Shortly past 10am on Wednesday morning I was awoken from a deep, post-Matriculation-Formal slumber by a knock on my door. Dragging myself out of bed I opened up to see, bathed in the post-dawn light, the two people least expected in my staircase at such an ungodly hour… my parents. ‘Oh…’ I faltered. ‘Hi.’ This was the only welcome I could eek out as the gravity of the situation filtered through my sleep-deprived hangover. My mother peered past me into the gloom, her eyes taking in the dirty clothes strewn across the floor, the small herds of used mugs dotted across the desk so clearly unused for its intended purpose, and the empty Sainsbury’s Basics vodka bottle collection in the corner. I blinked at her sleepily for a few seconds, until eventually my father asked if they could come in. My panic at this request was moderated somewhat as it dawned on me that he was not, in fact my real father. When my biological parents came to visit they at least had the decency to give advance warning, as well as delaying their arrival until the sun had truly risen. No, the surprise spot-check came from my college parents, who were thankfully willing to laugh about the pigsty-esque state of my room and clear indications that I have yet to do any work towards getting an actual degree.
I have at least learned one thing from my three weeks in Cambridge – that university is not an instant catalyst. My grand ideas about being a new and improved version of the girl I was at school have been sadly disappointed. I am still a messy person. I’m still far too fond of cake and social media. The only thing that has changed is that there is no longer anyone around to supervise me. I’m painfully aware that Cambridge is as far away from an experience of Real Life as university gets (especially at Emma where students are spared the arduous task of doing our own laundry), and yet without parental guidance I have steadily spiralled into a reality in which clothes rarely see the inside of the wardrobe, pasta and chips constitutes a healthy, balanced meal and I spend my days playing cards, browsing the net and trying to figure out how to operate a bike pump.
An advantage of having parents who live in a different country is that I’m unlikely to receive a surprise visit. However, it also means that phone calls and postage are that much more expensive. Unlike my staircase neighbours, I can’t afford to just ring home for five minutes, and when a friend unwrapped a homemade cake sent by Royal Mail I could only look on in envy.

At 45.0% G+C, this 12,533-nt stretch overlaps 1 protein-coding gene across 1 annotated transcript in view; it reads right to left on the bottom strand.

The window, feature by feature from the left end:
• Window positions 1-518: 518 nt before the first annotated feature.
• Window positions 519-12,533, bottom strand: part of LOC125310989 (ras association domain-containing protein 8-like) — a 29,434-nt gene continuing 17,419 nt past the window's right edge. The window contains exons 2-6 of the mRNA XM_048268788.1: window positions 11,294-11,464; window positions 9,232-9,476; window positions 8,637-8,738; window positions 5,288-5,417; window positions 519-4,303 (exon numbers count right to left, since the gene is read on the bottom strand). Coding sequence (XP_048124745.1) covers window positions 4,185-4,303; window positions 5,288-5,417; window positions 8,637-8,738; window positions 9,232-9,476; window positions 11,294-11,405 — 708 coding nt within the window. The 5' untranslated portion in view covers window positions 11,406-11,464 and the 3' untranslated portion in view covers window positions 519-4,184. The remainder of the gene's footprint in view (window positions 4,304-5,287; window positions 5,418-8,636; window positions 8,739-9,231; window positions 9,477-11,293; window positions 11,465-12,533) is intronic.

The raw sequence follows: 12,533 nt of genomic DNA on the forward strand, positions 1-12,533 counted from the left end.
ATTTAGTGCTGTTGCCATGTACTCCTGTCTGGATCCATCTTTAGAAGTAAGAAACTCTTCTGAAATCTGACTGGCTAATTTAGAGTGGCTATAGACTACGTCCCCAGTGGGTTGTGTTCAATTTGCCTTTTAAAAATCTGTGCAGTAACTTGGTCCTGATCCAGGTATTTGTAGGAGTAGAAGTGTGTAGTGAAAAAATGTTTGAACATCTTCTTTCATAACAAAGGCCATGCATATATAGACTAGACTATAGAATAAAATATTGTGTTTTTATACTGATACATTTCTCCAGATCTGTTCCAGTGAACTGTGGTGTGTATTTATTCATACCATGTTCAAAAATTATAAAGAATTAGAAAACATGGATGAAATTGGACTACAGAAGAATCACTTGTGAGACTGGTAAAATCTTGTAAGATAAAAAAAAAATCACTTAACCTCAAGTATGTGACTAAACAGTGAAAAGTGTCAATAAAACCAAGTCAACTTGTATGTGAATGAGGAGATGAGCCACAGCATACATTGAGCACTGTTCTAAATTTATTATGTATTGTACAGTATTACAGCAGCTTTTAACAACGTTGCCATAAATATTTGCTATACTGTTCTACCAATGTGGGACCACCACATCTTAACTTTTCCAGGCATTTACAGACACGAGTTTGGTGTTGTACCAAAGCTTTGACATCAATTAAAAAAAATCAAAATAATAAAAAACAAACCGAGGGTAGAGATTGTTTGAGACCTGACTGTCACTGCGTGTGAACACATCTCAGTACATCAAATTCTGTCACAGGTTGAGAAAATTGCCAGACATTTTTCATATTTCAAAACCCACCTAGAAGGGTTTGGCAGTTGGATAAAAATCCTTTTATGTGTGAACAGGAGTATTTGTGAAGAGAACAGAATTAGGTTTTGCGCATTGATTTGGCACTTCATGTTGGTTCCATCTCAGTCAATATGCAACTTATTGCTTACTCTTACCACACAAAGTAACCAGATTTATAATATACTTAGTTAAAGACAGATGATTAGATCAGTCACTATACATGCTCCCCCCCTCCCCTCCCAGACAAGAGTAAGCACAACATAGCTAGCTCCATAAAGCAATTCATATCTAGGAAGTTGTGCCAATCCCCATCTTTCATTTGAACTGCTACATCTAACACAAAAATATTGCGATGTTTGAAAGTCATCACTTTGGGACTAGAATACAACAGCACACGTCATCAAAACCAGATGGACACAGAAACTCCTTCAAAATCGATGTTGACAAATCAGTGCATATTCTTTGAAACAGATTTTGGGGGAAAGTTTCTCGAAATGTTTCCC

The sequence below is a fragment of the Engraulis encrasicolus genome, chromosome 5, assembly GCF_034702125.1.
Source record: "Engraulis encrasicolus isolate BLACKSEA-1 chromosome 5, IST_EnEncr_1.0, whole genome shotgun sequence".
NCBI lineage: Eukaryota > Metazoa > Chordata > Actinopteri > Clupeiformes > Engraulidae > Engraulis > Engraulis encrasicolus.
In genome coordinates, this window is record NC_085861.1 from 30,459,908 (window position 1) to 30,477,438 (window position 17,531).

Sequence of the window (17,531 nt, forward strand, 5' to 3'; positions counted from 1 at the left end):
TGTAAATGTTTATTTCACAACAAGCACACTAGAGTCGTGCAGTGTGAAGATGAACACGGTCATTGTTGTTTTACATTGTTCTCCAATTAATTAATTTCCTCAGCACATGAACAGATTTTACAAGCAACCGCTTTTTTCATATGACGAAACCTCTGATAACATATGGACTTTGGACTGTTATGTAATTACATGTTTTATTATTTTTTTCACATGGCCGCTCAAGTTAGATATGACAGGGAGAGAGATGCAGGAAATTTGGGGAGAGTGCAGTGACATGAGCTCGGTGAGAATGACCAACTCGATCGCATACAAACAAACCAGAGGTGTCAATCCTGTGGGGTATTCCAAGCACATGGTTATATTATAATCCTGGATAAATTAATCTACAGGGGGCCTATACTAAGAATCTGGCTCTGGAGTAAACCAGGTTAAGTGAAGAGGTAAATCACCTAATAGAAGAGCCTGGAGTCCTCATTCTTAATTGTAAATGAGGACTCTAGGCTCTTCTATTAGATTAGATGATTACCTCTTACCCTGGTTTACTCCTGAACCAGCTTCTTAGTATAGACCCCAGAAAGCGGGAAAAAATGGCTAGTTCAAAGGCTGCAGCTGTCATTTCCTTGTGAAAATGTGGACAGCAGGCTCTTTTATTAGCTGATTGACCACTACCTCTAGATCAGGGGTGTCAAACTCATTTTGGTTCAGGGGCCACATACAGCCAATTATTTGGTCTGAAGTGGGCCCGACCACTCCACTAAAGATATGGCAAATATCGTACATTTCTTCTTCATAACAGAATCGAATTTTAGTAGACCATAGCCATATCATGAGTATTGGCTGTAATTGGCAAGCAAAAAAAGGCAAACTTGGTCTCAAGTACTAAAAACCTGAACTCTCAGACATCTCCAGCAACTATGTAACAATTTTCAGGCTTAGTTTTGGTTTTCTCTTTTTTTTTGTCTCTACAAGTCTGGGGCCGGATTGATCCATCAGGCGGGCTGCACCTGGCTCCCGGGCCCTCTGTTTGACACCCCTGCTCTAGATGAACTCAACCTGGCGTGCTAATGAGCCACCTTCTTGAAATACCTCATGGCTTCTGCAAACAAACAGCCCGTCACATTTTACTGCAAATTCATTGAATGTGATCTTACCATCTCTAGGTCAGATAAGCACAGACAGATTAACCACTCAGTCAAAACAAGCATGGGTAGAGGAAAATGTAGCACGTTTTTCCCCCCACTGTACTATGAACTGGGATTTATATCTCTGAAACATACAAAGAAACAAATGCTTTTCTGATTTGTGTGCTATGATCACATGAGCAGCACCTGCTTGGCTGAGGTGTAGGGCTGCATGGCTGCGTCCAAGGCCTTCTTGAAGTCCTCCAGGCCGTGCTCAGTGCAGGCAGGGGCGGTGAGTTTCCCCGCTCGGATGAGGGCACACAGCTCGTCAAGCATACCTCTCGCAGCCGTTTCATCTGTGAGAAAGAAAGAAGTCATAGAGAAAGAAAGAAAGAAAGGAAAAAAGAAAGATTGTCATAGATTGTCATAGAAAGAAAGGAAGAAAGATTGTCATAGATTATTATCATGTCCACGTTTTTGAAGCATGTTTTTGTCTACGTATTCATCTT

My parents did visit once, four days after my arrival in Cambridge. At that stage the fact that I had not yet unpacked my suitcases or done any academic work was excused as I was still ‘settling in.’ In subsequent skype calls I’ve been very careful to sit on my bed in such a way that the camera’s view is restricted to a backdrop of my bedroom wall and nothing else. They don’t seem too interested in my academic progress though – I suppose that as a fully-fledged adult they probably think I can self-motivate by this point. In fact, my mother’s only concern seems to be that I avoid all contact with male drinking societies.
Before I came to Cambridge, nobody gave a thought to how I might cope without my parents. In Dublin it’s extremely uncommon to move out when going to university – I’m the only one of my friends who did. As such the worry on everyone’s mind was not how I would manage alone, but how my mother could possibly hope to survive without me. We’re very close – partly due to the fact that during the week it used to be just the two of us in the house – but being the last of three children to fly the nest means that my parents are by now used to the idea of their offspring leaving home. My moving out marks the end of an era, but so far neither Mum nor Dad is showing any signs of bereavement. On the contrary, they seem delighted with their new-found freedom, and the sudden lack of teenage angst on their side of the Irish Sea.